USCIS has updated many of its forms. Whenever the updated forms are published, usually USCIS gives applicants and petitioners some additional time before the old forms are stopped being accepted.  The table below presents the currents deadlines for certain new forms, including waiver forms and affidavit of support I-864 forms:

Form Deadline to Submit Previously Accepted Versions
Form I-865, Sponsor’s Notice of Change of Address September 24, 2015
Form I-601A, Application for Provisional Unlawful Presence Waiver September 24, 2015
Form I-212, Application for Permission to Reapply for Admission into the United States After Deportation or Removal September 24, 2015
Form I-612, Application for Waiver of the Foreign Residence Requirement (under Section 212(e) of the Immigration and Nationality Act, as Amended) September 24, 2015
I-864, Affidavit of Support Under Section 213A of the Act October 7, 2015
I-864A, Contract Between Sponsor and Household Member October 7, 2015
I-864EZ, Affidavit of Support Under Section 213A of the Act October 7, 2015
I-864W, Intending Immigrant’s Affidavit of Support Exemption October 7, 2015



July 30, 2015



Author: New York Immigration lawyer Alena Shautsova

It is not uncommon or unheard of that a person may be detained or arrested by Immigration authorities when they would like to verify that person’s immigration status.  The question is: can an immigration officer come up to anybody in the streets and detain that person for such a verification? Does an immigration officer need any type of basis before detaining a person?  What basis, if so, he/she has to have before acting? Immigration detainers are documents that are used to arrest a person who is suspected to be in violation of Immigration laws of the United States.   However, what does an issuing officer need to know prior to issuing such a document?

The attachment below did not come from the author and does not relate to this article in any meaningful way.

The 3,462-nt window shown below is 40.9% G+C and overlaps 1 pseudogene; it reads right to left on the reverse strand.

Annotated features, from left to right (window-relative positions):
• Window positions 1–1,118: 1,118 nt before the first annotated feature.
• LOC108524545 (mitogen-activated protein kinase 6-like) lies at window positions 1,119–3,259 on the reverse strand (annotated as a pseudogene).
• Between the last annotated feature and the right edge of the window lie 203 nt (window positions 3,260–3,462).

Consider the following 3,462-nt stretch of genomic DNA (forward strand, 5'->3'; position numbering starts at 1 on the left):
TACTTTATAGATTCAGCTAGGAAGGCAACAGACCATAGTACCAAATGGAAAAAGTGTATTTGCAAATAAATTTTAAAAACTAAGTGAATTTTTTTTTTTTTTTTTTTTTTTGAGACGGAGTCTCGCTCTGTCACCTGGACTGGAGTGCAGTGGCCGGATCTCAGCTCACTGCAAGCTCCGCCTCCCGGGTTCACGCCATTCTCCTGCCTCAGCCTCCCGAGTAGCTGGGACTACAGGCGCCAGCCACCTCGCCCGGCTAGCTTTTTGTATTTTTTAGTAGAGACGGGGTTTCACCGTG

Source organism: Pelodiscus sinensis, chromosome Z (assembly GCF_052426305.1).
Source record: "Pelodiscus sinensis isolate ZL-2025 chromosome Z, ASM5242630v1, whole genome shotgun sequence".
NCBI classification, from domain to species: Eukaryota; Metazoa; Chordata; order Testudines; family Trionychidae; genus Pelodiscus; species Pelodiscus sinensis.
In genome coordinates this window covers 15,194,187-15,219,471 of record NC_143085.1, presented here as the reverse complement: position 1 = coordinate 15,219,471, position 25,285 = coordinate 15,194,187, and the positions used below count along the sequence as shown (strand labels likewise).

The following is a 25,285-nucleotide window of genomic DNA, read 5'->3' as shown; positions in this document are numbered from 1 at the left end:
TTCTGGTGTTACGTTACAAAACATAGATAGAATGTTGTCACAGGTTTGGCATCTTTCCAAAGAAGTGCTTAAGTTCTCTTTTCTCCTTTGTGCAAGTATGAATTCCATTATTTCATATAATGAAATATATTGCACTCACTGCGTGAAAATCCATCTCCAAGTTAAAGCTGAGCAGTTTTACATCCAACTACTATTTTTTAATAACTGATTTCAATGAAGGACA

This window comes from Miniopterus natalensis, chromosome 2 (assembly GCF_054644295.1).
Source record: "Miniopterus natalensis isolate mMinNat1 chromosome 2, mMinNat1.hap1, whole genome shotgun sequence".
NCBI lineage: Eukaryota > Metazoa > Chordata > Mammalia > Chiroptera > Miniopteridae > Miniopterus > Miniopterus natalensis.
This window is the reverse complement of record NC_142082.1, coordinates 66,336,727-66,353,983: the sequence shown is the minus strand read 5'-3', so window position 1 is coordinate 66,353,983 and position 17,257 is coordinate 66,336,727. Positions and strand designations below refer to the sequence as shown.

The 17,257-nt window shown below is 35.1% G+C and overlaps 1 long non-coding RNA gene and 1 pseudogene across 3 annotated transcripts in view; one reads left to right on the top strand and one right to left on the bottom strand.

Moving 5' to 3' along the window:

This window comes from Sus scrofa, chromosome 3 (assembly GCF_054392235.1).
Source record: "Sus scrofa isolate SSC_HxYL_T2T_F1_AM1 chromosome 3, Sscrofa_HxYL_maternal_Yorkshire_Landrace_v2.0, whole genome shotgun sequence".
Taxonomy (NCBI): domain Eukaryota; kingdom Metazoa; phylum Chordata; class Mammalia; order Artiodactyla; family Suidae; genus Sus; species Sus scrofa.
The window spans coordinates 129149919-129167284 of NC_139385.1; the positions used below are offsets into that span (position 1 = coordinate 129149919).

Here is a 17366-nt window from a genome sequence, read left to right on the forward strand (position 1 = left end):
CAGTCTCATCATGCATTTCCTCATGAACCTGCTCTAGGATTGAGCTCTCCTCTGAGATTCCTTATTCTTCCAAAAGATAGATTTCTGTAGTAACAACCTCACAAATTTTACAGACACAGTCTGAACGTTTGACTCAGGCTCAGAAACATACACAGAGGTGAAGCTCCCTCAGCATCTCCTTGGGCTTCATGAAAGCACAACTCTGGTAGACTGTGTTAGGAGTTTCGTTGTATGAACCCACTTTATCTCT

These questions became a subject of lawsuit by Ms. Morales, a US citizen, against the ICE officers who decided to detain her after which they kept her in custody for 24 hours before they realized that Ms. Morales was in fact a US citizen.  See Morales v. Chadbourne, (1st Cir, 2015), NO 14-1425.